Hope Ministries has made an offer to purchase the former Douglas Elementary School at 3800 E. Douglas Ave. The nonprofit is proposing to raze the 1908 building on the site and build a two-story facility that would serve homeless women and children. The additions built in 1965 would remain. Rendering by Ask Studio.

A Des Moines City Council member, concerned about neighborhood reaction to a proposed homeless shelter for women and children on the city’s east side, told the Business Record today that she will ask a nonprofit group to put its plans on hold until the group and neighbors can meet again.

“I think Hope Ministries needs to come in with prepared facts, with better explanations of the programming they are going to offer,” said Linda Westergaard, a Des Moines council member who represents the northeast section of the city. “They need to tell the neighborhood what the benefit is going to be to have [a homeless shelter] as a neighbor.”

Hope Ministries, which has served Central Iowa’s homeless population since 1915, has an agreement to buy a former elementary school at 3800 E. Douglas Ave. from Experience Church of the Open Bible. The property would become a center for up to 100 homeless women and children.

The group is proposing to raze the original three-story portion of the structure that was built in 1908. In its place, a two-story, 16,000-square-foot building would be constructed. The portions of the former school built in the 1960s would be renovated. 

During a neighborhood meeting on Monday, area residents raised concerns about the center’s effect on property values and whom the center would serve. Some residents asked whether the center would eventually serve homeless men or teenage boys.

A flyer handed out at the meeting stated Hope Ministries is seeking to have the property zoned as a planned unit development that would stipulate the campus would serve homeless women and children. Hope Ministries would need to amend the zoning to allow homeless men at the center, according to the flyer.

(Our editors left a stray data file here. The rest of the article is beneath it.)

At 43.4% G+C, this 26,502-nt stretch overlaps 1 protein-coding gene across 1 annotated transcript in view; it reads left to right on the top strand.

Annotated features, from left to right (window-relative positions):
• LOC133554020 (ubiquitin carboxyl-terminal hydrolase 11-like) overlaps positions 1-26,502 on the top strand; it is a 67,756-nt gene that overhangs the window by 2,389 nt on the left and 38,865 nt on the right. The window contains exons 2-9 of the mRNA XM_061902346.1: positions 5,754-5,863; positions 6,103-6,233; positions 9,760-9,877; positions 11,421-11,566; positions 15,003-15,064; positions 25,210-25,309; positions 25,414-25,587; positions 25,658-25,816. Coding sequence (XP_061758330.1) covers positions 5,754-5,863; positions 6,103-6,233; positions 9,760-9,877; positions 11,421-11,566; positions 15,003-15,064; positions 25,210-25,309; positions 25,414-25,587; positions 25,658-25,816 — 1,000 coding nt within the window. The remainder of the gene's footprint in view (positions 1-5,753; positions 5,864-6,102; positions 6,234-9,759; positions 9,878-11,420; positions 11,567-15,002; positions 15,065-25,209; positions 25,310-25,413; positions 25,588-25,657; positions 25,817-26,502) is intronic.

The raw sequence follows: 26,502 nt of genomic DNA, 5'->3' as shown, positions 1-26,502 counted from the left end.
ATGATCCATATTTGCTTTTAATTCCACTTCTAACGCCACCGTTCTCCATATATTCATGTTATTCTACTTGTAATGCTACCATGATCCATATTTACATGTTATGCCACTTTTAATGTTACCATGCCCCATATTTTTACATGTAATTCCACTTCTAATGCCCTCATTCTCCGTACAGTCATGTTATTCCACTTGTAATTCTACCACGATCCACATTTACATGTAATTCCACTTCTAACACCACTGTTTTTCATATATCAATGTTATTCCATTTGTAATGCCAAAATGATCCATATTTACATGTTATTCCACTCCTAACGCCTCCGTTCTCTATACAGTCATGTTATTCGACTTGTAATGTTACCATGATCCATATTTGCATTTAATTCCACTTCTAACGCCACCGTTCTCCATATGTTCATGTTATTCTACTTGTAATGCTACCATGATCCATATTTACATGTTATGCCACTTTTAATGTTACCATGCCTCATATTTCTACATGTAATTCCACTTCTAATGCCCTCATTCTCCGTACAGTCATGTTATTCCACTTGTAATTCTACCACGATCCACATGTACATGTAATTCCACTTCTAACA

The flyer stated that Hope Ministries’ current campus for women and children has a 48-bed capacity and no opportunities for expansion. The center received more than 1,000 requests from homeless women seeking help in 2019; many of the requests were turned down because the campus didn’t have space for them, said Kathy Coady, Hope Ministries spokeswoman.

Des Moines’ Plan and Zoning Commission is scheduled to hold a public hearing on the zoning change at its Jan. 16 meeting. 

Westergaard said she’d like to see the zoning discussion postponed until Hope Ministries and area residents can have another meeting. “I’m going to ask Hope today to put [the zoning request] on hold and have more meetings,” she said.

“There was a lot of misinformation stated by some attendees [of Monday’s meeting] and there was a lack of information, I thought, provided to the neighborhood by Hope,” Westergaard said. “Both groups need to come together and talk about facts, and not fear.”

Coady described Monday’s meeting as “a very good discussion. A wide spectrum of concerns and opinions were shared. … We know we will continue to work with the neighborhood.”

Whether the project moves forward is “up to the city,” she said.

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